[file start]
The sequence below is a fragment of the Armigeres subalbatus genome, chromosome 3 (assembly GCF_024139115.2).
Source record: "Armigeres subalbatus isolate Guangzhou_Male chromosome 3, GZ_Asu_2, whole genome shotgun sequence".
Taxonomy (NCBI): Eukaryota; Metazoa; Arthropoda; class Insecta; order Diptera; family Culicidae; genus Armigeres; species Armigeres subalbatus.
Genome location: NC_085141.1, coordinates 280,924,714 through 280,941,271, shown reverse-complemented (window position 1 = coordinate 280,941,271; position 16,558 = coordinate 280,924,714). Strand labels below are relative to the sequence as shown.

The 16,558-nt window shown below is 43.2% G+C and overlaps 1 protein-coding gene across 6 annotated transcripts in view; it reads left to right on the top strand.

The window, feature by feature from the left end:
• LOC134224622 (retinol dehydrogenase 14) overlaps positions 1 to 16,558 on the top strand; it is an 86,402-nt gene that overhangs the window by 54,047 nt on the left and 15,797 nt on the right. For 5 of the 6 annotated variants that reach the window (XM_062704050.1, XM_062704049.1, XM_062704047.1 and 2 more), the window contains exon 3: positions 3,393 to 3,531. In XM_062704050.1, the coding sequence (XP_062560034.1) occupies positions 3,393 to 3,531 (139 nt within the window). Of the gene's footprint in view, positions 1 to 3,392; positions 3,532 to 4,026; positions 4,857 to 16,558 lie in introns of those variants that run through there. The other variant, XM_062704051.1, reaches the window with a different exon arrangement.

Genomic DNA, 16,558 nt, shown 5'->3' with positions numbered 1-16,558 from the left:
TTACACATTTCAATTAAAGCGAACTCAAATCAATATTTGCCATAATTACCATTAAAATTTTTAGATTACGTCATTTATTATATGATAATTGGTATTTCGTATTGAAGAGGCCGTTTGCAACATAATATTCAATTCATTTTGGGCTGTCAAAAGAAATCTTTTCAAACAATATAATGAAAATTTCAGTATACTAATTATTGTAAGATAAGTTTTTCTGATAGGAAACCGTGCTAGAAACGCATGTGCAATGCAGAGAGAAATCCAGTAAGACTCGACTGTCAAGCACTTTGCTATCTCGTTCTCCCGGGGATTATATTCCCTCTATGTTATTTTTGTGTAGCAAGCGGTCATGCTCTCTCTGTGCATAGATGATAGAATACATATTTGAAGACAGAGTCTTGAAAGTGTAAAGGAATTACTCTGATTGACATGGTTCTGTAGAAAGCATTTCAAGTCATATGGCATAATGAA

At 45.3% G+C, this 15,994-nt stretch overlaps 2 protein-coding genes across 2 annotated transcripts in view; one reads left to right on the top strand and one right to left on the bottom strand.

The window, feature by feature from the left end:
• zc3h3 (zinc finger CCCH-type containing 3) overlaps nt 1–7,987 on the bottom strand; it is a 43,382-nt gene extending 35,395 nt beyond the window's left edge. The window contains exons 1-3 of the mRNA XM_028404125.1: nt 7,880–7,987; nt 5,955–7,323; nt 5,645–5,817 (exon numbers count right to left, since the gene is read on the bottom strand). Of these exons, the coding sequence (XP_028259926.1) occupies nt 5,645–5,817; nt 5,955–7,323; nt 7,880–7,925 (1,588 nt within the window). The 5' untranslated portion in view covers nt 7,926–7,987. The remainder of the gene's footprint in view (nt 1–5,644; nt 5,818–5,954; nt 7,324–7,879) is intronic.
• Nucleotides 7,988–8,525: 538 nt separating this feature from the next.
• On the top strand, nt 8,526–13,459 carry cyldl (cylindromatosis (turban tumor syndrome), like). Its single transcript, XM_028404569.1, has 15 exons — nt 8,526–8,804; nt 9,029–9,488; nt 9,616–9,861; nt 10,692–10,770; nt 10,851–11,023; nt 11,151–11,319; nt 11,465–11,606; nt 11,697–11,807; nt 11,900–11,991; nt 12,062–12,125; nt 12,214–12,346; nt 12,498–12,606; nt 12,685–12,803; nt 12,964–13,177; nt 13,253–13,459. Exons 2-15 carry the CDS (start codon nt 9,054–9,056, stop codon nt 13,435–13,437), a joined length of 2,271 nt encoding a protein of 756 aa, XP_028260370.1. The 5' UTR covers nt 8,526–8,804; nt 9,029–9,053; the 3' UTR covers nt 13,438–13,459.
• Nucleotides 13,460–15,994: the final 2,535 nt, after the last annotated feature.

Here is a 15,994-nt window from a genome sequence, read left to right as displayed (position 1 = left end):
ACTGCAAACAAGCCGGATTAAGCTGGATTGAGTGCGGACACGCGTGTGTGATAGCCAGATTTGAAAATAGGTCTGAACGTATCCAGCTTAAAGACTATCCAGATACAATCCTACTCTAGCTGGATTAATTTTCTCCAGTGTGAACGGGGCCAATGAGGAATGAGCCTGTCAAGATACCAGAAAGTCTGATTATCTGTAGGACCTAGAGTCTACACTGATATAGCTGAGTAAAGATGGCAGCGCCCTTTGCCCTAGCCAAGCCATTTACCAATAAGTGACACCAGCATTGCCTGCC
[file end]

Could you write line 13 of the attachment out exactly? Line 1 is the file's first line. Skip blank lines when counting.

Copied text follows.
• Nucleotides 7,988–8,525: 538 nt separating this feature from the next.